My latest newsletter from Zimbra had the following:

As the referenced Press Release Oracle Gives Partners a Fast Path to Cloud explains: "Zimbra plus the Oracle Cloud means users can start small and grow, or start big and get bigger"

Forget the fact that Zimbra's had its own cloud that's been promising the same thing.

The Zimbra back-end of mySQL (now owned by Oracle) makes this start to look more interesting than it might otherwise seem.

Consider this:  Microsoft has the very successful Exchange and Google has its office suite.

What Oracle has is the obsolete Oracle Calendar and the moribund Oracle Beehive.  

Given that Oracle traditionally cannot stand not having anything in the enterprise that Microsoft and Google already have. are we looking at the first tentative steps towards an acquisition?

OCS / Beehive into Zimbra is doable on your own if you want, but you'll need to be really careful of resources.  If you want to do it the right way and you've at least a few thousand users drop us a line.  We've got a long history taking both Oracle and Zimbra into Exchange (I mean, check out the rest of this blog).

Monday, July 11, 2016

After 20 Years Sega Saturn DRM Cracked.... and what it has to do with calendaring.....

Bravo to Dr Abrasive for cracking the Sega Saturn DRM method.

What on earth does this have to do with calendaring?

Well, since we broke Meeting Maker, Oracle Calendar Server, Zimbra, Oracle Beehive, and a few other encoding schemes, we're not allowed to talk about, we're sort of connoisseurs of reverse engineering and call out kudos where they are warranted.

What's kind of amazing is that none of the engineers came forward in the last 20 freaking years with anything that would help this.  Of course, for Meeting Maker the group of hacks finally working on it only started to contact us after we'd done everything significant to read their data and insert it into Exchange.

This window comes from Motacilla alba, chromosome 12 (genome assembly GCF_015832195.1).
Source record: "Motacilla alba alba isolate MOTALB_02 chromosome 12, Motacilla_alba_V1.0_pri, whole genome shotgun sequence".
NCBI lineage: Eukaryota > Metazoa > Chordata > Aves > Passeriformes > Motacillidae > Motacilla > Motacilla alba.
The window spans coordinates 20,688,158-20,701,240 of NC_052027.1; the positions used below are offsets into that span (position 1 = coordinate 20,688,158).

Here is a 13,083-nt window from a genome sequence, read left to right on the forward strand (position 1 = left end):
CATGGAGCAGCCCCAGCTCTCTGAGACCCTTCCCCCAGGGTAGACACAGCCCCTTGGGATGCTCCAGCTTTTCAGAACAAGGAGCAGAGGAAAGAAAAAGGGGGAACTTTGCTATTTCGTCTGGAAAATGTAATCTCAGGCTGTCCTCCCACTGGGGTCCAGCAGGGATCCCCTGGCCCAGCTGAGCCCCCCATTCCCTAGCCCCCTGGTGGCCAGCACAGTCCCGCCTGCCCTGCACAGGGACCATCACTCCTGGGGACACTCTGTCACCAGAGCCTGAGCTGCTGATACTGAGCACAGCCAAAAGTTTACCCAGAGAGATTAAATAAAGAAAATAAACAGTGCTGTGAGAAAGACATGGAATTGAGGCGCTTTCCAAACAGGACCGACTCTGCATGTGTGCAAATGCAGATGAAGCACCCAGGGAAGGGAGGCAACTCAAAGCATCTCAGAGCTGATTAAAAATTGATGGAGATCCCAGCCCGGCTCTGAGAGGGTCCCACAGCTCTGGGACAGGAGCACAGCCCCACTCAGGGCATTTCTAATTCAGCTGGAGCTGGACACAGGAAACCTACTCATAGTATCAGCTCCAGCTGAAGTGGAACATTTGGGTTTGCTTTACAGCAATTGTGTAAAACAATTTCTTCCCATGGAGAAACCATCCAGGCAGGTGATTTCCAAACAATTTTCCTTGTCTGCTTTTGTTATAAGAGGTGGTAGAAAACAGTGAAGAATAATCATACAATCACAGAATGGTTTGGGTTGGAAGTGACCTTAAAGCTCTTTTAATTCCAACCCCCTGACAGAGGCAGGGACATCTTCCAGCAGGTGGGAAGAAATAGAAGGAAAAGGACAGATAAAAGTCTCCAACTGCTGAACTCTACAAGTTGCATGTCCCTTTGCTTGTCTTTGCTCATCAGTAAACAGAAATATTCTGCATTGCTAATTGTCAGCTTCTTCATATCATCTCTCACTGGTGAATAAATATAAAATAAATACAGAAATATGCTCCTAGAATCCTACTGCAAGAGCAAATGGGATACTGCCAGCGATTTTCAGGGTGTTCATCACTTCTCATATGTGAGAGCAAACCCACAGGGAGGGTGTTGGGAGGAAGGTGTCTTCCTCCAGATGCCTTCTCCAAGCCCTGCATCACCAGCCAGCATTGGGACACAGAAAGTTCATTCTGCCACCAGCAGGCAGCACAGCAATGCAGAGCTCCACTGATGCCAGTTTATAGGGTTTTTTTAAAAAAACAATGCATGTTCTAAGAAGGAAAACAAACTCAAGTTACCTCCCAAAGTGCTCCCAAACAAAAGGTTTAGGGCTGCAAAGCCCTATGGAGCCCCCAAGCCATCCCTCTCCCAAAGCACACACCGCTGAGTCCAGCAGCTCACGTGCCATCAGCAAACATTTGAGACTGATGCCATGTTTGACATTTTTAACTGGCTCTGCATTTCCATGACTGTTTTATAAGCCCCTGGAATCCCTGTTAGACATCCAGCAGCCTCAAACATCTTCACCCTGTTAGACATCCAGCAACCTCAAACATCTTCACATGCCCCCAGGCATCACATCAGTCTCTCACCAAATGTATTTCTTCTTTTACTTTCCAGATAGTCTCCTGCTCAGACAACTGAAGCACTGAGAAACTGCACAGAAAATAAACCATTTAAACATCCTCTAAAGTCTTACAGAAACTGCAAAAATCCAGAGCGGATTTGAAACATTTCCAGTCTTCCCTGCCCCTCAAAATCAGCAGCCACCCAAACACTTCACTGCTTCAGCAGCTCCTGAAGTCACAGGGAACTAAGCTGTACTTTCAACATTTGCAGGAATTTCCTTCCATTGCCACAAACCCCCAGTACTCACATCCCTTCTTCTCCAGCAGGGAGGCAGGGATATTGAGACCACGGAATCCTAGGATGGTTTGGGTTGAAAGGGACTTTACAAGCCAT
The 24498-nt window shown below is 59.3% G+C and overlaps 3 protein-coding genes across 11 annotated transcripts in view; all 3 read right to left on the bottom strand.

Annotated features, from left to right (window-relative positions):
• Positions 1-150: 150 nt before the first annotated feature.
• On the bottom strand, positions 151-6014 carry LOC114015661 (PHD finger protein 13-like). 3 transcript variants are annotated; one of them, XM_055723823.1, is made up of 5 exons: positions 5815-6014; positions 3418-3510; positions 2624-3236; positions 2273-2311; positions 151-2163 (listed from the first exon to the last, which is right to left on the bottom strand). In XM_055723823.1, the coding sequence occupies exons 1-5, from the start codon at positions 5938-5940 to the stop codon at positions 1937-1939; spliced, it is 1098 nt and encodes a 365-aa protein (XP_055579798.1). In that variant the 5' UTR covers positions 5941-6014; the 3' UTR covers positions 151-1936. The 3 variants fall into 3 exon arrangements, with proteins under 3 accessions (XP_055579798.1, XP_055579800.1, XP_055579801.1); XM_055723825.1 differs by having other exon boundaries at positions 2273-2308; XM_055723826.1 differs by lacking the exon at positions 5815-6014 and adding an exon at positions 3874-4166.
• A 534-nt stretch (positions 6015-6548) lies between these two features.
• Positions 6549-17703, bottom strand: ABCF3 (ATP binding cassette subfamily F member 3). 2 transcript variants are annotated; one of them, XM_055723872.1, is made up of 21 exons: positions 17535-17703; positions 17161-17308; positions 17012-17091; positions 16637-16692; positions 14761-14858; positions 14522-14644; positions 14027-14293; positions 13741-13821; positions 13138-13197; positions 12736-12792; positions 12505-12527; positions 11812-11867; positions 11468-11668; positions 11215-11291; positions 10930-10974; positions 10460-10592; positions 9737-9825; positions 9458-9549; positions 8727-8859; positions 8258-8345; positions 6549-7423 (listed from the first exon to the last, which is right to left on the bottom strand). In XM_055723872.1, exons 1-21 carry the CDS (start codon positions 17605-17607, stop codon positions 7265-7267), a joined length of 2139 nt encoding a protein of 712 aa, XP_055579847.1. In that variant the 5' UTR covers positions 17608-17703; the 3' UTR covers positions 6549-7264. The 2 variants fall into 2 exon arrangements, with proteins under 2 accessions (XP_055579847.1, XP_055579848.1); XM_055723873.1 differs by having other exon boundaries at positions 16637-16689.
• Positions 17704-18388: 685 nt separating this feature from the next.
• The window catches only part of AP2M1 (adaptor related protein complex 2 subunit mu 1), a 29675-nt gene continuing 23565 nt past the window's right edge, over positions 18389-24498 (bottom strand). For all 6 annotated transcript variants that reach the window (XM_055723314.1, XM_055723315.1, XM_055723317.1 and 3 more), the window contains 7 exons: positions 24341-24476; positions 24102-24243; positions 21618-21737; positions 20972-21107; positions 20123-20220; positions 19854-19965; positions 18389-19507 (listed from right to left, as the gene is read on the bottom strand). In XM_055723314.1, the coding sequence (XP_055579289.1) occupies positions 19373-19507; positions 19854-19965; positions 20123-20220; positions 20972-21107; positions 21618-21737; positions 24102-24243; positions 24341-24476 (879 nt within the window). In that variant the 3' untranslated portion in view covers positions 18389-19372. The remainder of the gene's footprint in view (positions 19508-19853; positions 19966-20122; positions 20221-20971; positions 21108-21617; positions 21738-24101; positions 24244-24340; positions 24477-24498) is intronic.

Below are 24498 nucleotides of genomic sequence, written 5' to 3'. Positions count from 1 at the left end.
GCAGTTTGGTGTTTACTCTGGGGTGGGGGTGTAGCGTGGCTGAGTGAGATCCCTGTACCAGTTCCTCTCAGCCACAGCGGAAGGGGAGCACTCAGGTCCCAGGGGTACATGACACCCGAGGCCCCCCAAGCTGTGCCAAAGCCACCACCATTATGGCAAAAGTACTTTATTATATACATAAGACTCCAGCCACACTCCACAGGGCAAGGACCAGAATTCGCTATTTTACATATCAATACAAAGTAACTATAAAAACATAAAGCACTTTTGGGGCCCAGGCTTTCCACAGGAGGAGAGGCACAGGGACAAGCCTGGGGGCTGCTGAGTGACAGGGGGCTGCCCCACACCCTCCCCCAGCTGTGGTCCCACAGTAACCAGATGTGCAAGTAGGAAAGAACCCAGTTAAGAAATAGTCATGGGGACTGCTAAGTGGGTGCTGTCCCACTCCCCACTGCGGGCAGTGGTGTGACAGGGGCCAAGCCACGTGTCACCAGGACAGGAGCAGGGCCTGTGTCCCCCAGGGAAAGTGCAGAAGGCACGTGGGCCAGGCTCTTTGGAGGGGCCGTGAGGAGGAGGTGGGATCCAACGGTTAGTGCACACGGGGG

And don't even get us started about the Oracle people!!!!

Wednesday, June 08, 2016

Troubleshoot Outlook Connectivity in Exchange 2016 on-premises

We hit connectivity issues running Outlook 2016 on Exchange 2016 at least once a week.  Troubleshooting is difficult because of many platforms and technologies in play. 

A recent blog post from the Microsoft Exchange Team titled "Checklist for troubleshooting Outlook connectivity in Exchange 2013 and 2016 (on-premises)" promises to help us figure it out.  There wasn't a check list, per se.  Rather it was an organized collection of troubleshooting tips and techniques. We hope it helps us and helps you.  (Note: this is NOT intended for Office 365 connectivity issues!)

First, here are examples of the connectivity problems they cite, and we've hit:
  • Clients prompting for credentials (intermittently or continuously)
  • Clients getting disconnected
  • Clients are unable to establish a connection
  • Clients freezing or going unresponsive

  • Here is a summary of their tips and recommendations:

    * Ensure that everything is fully patched.  We find Office Configuration Analyzer Tool (OffCAT) quite helpful.  In fact, Microsoft Office released OffCat Version 2.2 June 2016.  Download v2.2 here.

    * They recommend cached mode vs. online mode to smooth out the user experience.  We agree it helps, although it masks connectivity problems.

    * Ensure CAS servers are not turning off NIC cards, use outdated drivers, or are not configured for power saving mode.  The same holds true for the load balancer -- make sure keep-alive and idle timeouts are set above the 15 minute threshold.

    * Too many cores:  it's hard to believe that you can have too many cores, but you can.  Don't have any more than 24 cores per server

    * Configure Exchange performance monitoring ("perfwiz").  MS points you to two articles:  Troubleshoot High CPU Utilization in Exchange 2013, and Exchange Monitoring tool, "Exmon"

    * Logs: The article recommends Outlook logging, HTTP logging, IIS logging, Exchange Logging, and RPC logs.  They recommend a tool, Log Parser Studio, to help parse the logs.

    Writing this blog was the easy part.  Now we'll have to try each suggestion until we discover what's causing the client connectivity problems.